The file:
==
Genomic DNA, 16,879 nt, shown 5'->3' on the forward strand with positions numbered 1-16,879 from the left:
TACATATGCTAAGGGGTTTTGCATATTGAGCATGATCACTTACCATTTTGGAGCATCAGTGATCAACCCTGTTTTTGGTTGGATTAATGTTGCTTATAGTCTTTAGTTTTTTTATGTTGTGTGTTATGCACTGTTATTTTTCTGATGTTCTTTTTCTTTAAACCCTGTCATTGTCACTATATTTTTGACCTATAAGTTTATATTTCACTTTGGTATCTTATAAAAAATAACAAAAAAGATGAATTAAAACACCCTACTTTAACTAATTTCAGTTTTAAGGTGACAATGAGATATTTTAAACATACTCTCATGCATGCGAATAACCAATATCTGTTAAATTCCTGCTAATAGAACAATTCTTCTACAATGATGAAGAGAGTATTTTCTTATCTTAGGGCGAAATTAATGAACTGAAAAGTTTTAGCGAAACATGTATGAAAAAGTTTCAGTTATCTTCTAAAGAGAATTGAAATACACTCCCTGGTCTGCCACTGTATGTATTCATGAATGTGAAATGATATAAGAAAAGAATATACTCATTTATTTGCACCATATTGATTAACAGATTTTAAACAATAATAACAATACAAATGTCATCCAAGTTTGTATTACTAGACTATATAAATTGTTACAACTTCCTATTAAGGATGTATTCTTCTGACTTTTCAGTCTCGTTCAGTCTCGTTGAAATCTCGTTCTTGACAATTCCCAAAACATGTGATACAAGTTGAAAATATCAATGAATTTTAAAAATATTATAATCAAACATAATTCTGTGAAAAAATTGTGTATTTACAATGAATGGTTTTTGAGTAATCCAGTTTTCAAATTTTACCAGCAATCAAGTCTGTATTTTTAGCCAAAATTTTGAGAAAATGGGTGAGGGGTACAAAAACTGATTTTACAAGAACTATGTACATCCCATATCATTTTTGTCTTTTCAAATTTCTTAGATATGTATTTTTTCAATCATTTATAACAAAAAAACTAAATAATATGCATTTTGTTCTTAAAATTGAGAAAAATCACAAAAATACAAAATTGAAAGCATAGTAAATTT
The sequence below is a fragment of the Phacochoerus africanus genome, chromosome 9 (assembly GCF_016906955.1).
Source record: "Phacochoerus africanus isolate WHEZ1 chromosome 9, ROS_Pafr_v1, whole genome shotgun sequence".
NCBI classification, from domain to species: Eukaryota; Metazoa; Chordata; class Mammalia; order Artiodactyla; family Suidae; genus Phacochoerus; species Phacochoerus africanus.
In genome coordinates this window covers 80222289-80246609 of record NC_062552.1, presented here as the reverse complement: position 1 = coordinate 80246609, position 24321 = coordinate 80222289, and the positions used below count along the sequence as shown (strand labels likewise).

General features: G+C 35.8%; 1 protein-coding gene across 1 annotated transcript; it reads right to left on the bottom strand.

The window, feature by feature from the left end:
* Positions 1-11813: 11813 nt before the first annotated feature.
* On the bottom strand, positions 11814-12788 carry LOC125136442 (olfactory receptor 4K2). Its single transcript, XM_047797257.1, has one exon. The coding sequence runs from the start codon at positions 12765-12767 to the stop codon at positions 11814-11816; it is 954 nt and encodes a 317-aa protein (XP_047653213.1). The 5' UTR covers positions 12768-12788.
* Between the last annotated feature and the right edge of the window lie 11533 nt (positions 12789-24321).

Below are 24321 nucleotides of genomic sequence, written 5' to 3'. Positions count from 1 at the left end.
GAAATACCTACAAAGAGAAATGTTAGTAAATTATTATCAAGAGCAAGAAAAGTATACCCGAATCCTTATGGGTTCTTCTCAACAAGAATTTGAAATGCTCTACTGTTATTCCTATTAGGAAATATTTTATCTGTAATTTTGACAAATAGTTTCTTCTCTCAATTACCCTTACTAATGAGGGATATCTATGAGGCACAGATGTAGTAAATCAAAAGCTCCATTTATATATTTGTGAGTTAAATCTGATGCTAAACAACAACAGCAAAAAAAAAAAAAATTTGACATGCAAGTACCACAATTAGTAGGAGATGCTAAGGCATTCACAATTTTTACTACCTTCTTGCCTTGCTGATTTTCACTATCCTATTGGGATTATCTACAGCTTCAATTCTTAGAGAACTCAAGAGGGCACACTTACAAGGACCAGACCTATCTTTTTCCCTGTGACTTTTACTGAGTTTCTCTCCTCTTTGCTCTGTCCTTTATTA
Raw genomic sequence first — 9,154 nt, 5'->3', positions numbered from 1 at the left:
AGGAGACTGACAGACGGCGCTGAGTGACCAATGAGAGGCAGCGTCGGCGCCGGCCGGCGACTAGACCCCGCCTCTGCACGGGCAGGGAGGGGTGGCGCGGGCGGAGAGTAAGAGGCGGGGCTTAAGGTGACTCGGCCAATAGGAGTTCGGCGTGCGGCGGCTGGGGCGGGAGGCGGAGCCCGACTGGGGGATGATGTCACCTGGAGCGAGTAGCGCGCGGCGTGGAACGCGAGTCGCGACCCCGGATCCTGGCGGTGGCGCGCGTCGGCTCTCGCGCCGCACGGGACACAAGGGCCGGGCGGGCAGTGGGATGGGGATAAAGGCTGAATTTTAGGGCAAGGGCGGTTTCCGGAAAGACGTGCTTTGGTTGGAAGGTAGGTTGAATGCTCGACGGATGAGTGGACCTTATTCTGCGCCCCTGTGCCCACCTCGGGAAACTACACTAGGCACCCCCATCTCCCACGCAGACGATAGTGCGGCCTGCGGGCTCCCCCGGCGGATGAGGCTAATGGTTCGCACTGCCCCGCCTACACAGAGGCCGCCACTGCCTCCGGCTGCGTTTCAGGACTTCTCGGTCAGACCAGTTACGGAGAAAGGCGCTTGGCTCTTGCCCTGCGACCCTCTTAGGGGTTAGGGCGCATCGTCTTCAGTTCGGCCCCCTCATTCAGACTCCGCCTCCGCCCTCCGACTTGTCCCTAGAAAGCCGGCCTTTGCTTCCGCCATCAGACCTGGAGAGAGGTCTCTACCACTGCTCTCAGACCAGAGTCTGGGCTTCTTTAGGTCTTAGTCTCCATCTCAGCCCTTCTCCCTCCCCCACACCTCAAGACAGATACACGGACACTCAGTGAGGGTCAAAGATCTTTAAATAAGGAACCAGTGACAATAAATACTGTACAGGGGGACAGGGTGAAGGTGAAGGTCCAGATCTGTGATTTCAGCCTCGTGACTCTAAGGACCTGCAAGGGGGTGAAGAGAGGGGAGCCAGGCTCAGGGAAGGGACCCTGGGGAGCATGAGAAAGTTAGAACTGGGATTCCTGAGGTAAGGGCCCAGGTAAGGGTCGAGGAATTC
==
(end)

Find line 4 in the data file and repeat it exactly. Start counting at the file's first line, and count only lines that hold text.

Source record: "Phacochoerus africanus isolate WHEZ1 chromosome 9, ROS_Pafr_v1, whole genome shotgun sequence".